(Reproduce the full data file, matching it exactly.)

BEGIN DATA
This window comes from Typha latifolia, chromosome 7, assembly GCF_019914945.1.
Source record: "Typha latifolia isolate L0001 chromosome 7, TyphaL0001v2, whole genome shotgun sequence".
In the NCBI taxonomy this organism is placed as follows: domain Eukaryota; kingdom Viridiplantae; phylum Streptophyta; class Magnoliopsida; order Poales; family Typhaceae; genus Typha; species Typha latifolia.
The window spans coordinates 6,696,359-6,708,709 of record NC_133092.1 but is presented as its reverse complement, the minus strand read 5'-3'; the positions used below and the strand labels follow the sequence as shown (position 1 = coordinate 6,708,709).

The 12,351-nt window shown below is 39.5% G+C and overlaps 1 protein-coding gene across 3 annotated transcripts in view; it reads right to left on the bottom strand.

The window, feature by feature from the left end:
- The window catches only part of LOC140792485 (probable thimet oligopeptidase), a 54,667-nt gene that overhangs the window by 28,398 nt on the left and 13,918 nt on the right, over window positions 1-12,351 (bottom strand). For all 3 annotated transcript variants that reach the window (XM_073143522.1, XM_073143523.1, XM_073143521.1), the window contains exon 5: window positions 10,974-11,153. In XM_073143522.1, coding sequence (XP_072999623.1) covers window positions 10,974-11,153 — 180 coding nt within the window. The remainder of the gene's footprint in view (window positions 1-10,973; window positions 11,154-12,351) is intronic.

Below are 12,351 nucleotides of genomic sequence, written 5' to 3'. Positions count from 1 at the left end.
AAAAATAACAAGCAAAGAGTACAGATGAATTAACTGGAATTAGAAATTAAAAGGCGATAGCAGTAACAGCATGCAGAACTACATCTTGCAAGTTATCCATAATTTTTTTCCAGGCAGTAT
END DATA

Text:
This window comes from Typha latifolia, chromosome 7, assembly GCF_019914945.1.
Source record: "Typha latifolia isolate L0001 chromosome 7, TyphaL0001v2, whole genome shotgun sequence".
In the NCBI taxonomy this organism is placed as follows: domain Eukaryota; kingdom Viridiplantae; phylum Streptophyta; class Magnoliopsida; order Poales; family Typhaceae; genus Typha; species Typha latifolia.
The window spans coordinates 6,696,359-6,708,709 of record NC_133092.1 but is presented as its reverse complement, the minus strand read 5'-3'; the positions used below and the strand labels follow the sequence as shown (position 1 = coordinate 6,708,709).

The 12,351-nt window shown below is 39.5% G+C and overlaps 1 protein-coding gene across 3 annotated transcripts in view; it reads right to left on the bottom strand.

The window, feature by feature from the left end:
- The window catches only part of LOC140792485 (probable thimet oligopeptidase), a 54,667-nt gene that overhangs the window by 28,398 nt on the left and 13,918 nt on the right, over window positions 1-12,351 (bottom strand). For all 3 annotated transcript variants that reach the window (XM_073143522.1, XM_073143523.1, XM_073143521.1), the window contains exon 5: window positions 10,974-11,153. In XM_073143522.1, coding sequence (XP_072999623.1) covers window positions 10,974-11,153 — 180 coding nt within the window. The remainder of the gene's footprint in view (window positions 1-10,973; window positions 11,154-12,351) is intronic.

Below are 12,351 nucleotides of genomic sequence, written 5' to 3'. Positions count from 1 at the left end.
AAAAATAACAAGCAAAGAGTACAGATGAATTAACTGGAATTAGAAATTAAAAGGCGATAGCAGTAACAGCATGCAGAACTACATCTTGCAAGTTATCCATAATTTTTTTCCAGGCAGTAT